July 18, 1994
In resolving a dispute with the estate and heirs of a deceased lawyer regarding the decedent's interest in a law firm, a lawyer or law firm may agree to a valuation and payment based in part upon a pro rata portion of the future receipt by the firm of contingent fees to be paid by another law firm for referrals made during the decedent's life.
References: MRPC 5.4(a); Emmons, Williams, Hires & Leech v. California State Bar, 6 Cal3d 565, 86 Cal Rptr 367 (1970); ABA Op 327, Op 87-355, i86-1519.
A law firm is in the course of resolving a dispute with the estate and heirs of a deceased lawyer, regarding the payment for, or redemption of, the ownership interest of the deceased lawyer in the firm. During the lifetime of the deceased lawyer, no agreement was made providing for the payment of any money to the estate or heirs.
The decedent had referred a number of cases to other firms on a referral fee arrangement for a percentage of the receiving firm's recovery. The deceased lawyer did not perform any services in connection with the cases referred to the other firms. The inquiring firm asks about the propriety of entering into an agreement with the estate and heirs to purchase the deceased lawyer's interest in the firm for a stated value which will be calculated and paid, pro rata, upon receipt of fees due the firm for referrals made by the decedent. The firm would then make payment to the estate or heirs based upon the agreed pro rata percentage.
For purposes of this opinion, it is assumed that the agreements for payment of the referral fees to the inquiring law firm comply with MRPC 1.5(e). MRPC 1.5(e) states:
"A division of fees between lawyers who are not in the same firm may be made only if:
"(1) The client is advised of and does not object to the participation of all the lawyers involved; and
"(2) The total fee is reasonable." Emphasis added.
MRPC 1.5(e) covers only a "division of fees between lawyers." Neither the estate of the deceased lawyer, nor the heirs, is a party to the referral arrangement; neither is a " lawyer" within the meaning of MRPC 1.5(e). Therefore, MRPC 1.5(e) has no application, and is not violated by the proposed arrangement.
Because the proposed agreement is between a lawyer and nonlawyer, MRPC 5.4 controls. MRPC 5.4(a)(1) and (2) state:
"(a) A lawyer or law firm shall not share legal fees with a nonlawyer, except that:
"(1) An agreement by a lawyer with the lawyer's firm, partner or associate may provide for the payment of money, over a reasonable period of time after the lawyer's death, to the lawyer's estate or to one or more specified persons;
"(2) A lawyer who purchases the practice of a deceased, disabled or disappeared lawyer may pay to the estate or other representative of that lawyer the agreed-upon purchase price, pursuant to the provisions of Rule 1.7."
Because there will be no interference with the professional independence of any lawyer, the proposed arrangement does not violate MRPC 5.4(a).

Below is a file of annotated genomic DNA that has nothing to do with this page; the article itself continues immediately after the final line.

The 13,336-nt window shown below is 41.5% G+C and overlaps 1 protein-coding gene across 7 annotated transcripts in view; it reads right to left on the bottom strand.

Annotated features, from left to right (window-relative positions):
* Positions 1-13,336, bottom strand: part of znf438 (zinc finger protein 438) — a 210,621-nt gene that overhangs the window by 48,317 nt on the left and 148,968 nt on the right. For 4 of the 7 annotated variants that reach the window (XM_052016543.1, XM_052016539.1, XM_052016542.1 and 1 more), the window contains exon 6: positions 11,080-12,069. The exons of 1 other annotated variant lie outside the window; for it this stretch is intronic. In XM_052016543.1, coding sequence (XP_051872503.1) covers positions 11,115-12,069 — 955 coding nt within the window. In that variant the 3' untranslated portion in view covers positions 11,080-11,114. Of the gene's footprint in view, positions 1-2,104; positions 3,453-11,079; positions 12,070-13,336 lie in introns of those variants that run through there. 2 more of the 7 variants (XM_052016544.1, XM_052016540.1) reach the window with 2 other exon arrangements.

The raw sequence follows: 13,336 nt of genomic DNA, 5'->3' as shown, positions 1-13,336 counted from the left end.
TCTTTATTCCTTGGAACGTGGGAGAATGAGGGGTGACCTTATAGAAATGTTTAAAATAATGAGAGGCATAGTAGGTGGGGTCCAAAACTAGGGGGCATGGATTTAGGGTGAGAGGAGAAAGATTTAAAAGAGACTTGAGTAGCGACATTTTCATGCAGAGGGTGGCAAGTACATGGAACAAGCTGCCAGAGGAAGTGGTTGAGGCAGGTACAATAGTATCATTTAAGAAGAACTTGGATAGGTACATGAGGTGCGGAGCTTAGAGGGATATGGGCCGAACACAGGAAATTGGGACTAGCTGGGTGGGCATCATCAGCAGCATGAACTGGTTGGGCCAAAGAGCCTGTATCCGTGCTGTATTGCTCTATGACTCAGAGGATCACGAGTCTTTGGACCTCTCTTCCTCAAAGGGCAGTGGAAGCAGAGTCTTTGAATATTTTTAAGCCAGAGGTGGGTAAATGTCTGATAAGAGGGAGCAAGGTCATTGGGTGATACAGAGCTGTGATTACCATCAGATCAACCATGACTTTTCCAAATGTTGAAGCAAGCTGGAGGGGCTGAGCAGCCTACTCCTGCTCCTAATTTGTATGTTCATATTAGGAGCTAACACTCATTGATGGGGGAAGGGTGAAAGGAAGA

The policy concern of MRPC 5.4(a) is the professional independence of the lawyer. Fee splitting between lawyers and nonlawyers poses the possibility of control by the nonlawyer interested in personal profit or advantage, rather than the best interests of the lawyer's client. Emmons, Williams, Mizes & Leech v. California State Bar, 6 Cal3d 565 at 573-574, 86 Cal Rptr 367 (1970). The rule is intended to avoid the possibility of a nonlawyer's interference with the exercise of a lawyer's independent professional judgment and to assure that the total fee paid by a client is not unreasonably high or artificially inflated to provide for the pecuniary interest of the nonlawyer. ABA Op 87-355. The rule also protects against possible control of the legal matter by the nonlawyer and avoids unauthorized practice of law by nonlawyers. ABA i86-1519.
Despite these admonitions, it has been repeatedly held permissible for a lawyer of law firm to make payments, determined by the earnings of the firm, to a retired partner, or, for a reasonable period of time, to the estate of a deceased partner. See, for example, ABA Op 71-327. The rationale for these limited exceptions is that they do not aid in the practice of law by nonlawyers and they present very little opportunity for interference with the independent professional judgment of the lawyer.
While MRPC 5.4(a)(1) could be restrictively interpreted as limited to only those situations in which the lawyer, while alive, makes an agreement with the firm for payments to the estate or heirs, MRPC 5.4(a)(2) provides ample room for the proposed arrangement in this case. Prudence recommends that each lawyer plan in advance the disposition of the lawyer's interest in the firm or professional corporation; however, like the cobbler's proverbial shoes, prudence does not always prevail. Moreover, even when an agreement is thought to have been struck, disputes may arise only after the lawyer's death or incapacity. A fair reading of MRPC 5.4(a) allows its use for the resolution of such a dispute, the continuation of which could be a much greater detriment and distraction to the "independent judgment of the lawyer" and to the best interests of clients, than any risk presented by the proposed purchase/redemption agreement.
To the extent that the payment must be completed within a "reasonable period of time," the contingent, and therefore unliquidated, nature of the fee in the underlying referred matters makes reasonable the deferral of the payment until each referral fee is determined and received. "Reasonableness" is dependent upon the facts of each case.
In summary, in resolving a dispute with the estate and heirs of a deceased lawyer regarding the decedent's interest in a law firm, a lawyer or law firm may agree to a valuation and payment based, in part, upon a pro rata portion of the future receipt by the firm of contingent fees to be paid by another law firm for appropriate referrals made during the decedent's life.